A new polymer £10 note will be unveiled today, featuring the portrait of author Jane Austen.
The note is being revealed on the 200th anniversary of Austen’s death. The Bank of England has printed 275 million new £10 notes, with arrival into circulation expected in September.
Austen’s image will replace a portrait of Charles Darwin, who has featured on the £10 note since 2000.
The note is the second polymer note to be released in the UK. Last September, plastic five pound notes were released into circulation to develop a more secure currency.
Chosen due to its environmentally friendly and durable nature, polymer notes are dirt and water resistant. Many countries around the world have already made the switch to plastic; with Canada using the polymer notes for six years.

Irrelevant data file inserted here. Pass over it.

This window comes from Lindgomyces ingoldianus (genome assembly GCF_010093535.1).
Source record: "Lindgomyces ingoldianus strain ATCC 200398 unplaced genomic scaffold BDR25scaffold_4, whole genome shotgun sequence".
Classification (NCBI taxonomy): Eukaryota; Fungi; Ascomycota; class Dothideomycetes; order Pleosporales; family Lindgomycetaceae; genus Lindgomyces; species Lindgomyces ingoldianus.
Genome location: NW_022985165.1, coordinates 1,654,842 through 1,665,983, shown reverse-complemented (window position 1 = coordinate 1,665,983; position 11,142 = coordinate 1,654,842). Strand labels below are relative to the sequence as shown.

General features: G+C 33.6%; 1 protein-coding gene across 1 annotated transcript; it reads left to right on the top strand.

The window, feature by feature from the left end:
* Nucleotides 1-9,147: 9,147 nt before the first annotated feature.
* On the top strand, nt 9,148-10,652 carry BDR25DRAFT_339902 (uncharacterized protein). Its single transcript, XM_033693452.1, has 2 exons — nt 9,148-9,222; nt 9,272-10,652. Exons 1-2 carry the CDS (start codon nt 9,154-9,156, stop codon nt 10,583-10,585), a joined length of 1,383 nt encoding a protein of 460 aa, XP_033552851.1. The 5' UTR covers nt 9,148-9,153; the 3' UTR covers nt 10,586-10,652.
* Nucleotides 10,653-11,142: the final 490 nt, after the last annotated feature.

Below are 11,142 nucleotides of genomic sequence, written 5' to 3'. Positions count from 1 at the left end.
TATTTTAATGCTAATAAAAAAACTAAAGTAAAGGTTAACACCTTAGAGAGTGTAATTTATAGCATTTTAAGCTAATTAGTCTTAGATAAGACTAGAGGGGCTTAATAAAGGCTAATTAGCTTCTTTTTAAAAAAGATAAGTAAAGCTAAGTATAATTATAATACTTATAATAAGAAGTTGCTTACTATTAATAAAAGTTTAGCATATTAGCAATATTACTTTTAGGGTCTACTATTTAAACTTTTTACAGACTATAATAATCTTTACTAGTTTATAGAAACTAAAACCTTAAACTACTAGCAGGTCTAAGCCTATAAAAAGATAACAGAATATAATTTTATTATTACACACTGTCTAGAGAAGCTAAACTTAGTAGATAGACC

However, there has been widespread controversy around the notes. Activists and religious groups are campaigning against the use of tallow, an animal fat, to create the polymer notes.
The Bank of England considered delaying the launch of the new £10 note to consider alternative materials. However, the launch has today gone ahead, after it was deemed too costly and could jeopardise the anti-counterfeit measures.
Due to the switch to plastic, banks across the country are under pressure to upgrade ATM machines. Polymer notes are thinner and more slippery, and some older cash machines struggle to dispense them.
Despite this, there are plans to expand the number of polymer notes in circulation, with the £20 note expected to change to plastic by 2020.